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Who should host the 2023 Rugby World Cup?

Roar Guru
21st September, 2017
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Irish fans celebrate as Ireland's Iain Henderson goes over the line to score a try during the Six Nations rugby union international match between Ireland and England at the Aviva stadium in Dublin, Ireland, Saturday, March 18, 2017. (AP Photo/Peter Morrison)
Roar Guru
21st September, 2017
62
1630 Reads

Ireland, France and South Africa are currently duking it out to see who will be crowned host of Rugby World Cup 2023, and the hyperbolic statements have ratcheted up a notch ahead of the November 15 decision.

France has declared that awarding them the tournament will prevent the “death of international rugby”, Ireland has promised record revenues for World Rugby, and apparently South Africa’s on-field woes and off-field chaos will be eliminated the second they win the bid. None of these are to be taken at face value of course, but it is worth weighing up the respective bids from a punters perspective.

Ireland
Shall we just end the debate here? Six weeks of watching rugby in the Emerald Isle while drinking industrial amounts of the black stuff, absolutely stunning countryside and more craic than you can poke a corner post at. But enough about the players’ experience.

The chance for classic traditional rugby grounds such as Ravenhill in Belfast and the hallowed Thomond Park in Limerick to project their famous atmospheres to the rest of the world is enticing, and this is juxtaposed with the opportunity to play matches in the gigantic GAA (Gaelic Football) stadiums that litter the island, with the cathedral known as Croke Park nominated to host the final, a truly unthinkable proposition even 15 years ago if you know your Irish history.

The bid also re-enforces one of the best and most popular aspects of Irish rugby, the fact that it encompasses and includes the whole island, Northern Ireland and the Republic, resulting in 100 per cent guaranteed craic from Glengarriff to Giant’s Causeway. Up with this sort of thing. Five pints out of five.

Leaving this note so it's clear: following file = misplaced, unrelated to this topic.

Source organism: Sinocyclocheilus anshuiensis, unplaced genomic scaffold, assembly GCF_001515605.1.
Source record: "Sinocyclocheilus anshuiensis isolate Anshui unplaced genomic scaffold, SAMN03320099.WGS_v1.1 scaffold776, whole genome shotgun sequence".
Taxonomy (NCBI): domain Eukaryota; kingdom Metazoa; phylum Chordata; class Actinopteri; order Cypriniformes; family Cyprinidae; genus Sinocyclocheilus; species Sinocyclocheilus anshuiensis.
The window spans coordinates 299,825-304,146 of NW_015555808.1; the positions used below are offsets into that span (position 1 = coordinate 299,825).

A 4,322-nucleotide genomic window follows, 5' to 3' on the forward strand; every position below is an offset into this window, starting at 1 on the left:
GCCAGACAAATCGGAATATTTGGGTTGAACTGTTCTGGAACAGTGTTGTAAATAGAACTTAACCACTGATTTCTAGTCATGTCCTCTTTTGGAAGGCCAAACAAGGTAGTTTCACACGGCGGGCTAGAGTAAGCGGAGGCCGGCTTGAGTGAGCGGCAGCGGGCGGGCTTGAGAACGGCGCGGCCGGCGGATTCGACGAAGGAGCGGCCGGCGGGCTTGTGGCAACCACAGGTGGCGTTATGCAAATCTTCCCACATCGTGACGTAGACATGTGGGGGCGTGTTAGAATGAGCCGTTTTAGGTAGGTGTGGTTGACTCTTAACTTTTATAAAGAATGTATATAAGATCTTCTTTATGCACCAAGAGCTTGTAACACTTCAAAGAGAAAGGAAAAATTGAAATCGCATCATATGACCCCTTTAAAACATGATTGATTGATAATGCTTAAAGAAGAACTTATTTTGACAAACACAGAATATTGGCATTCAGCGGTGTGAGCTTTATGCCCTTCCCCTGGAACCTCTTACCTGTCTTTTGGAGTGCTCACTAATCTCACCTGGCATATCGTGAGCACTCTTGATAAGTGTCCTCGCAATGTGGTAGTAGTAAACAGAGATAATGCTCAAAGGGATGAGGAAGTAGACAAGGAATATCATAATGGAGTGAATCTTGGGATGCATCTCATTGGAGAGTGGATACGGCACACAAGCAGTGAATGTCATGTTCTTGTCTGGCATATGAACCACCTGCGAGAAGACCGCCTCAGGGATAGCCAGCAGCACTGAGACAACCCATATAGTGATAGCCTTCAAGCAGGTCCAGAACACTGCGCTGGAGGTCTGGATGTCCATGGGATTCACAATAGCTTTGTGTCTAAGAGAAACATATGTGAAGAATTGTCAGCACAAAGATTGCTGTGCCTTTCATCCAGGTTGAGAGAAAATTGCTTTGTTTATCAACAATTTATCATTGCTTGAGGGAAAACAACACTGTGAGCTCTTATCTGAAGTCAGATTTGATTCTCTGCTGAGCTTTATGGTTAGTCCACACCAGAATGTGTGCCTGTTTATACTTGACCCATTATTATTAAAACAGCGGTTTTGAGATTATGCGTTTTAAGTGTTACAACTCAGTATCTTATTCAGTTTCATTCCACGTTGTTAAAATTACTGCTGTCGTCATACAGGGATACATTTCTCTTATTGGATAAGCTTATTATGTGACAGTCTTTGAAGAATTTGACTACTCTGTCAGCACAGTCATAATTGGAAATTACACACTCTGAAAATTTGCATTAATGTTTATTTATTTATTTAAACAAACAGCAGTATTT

France
Great food, great stadiums, great infrastructure, fantastic wine, stunning scenery, extremely attractive people, nice people in some parts…. On the surface, France seems to have it all, but at the end of the day, haven’t we been here recently?

The fact that they hosted the 2007 edition, as well as hosting games in the 1991 and 1999 World Cups mean that it feels like it would be more of the same, with the 16-year turnaround between hosting surely putting an end to this bid.

Would be a functional World Cup, but after Japan (which is guaranteed to be the most supremely well-organised tournament in memory) offering something new and exotic, functional just doesn’t cut it. 3.5 pints out of five.

South Africa
The 1995 World Cup was one of sports truly uplifting events, with the Springbok’s epic win over New Zealand in the final, Mandela and Pienaar on the podium and the rainbow nation coming together post-apartheid.

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The embers of goodwill that flickered and illuminated South African rugby, if ever so slightly, for years after that ‘95 World Cup were finally extinguished last Saturday in Albany, with many just plain fed up with the Springboks’ ineptitude.

While results on the field should have no bearing on whether they should be World Cup hosts, the politics in South African rugby make Australian rugby look like the primary school student council in comparison, and it’s hard to see it all being rosy in just six years.

South Africa is a beautiful country with friendly people and an amazing rugby pedigree, but the above combined with the weak value of the Rand means this might be put in the too hard basket for now. 2027 might be a more reasonable year. 3 pints out of 5.

So Ireland is obviously my first choice, but it is by no means guaranteed to emerge victorious. Who would you choose, and why?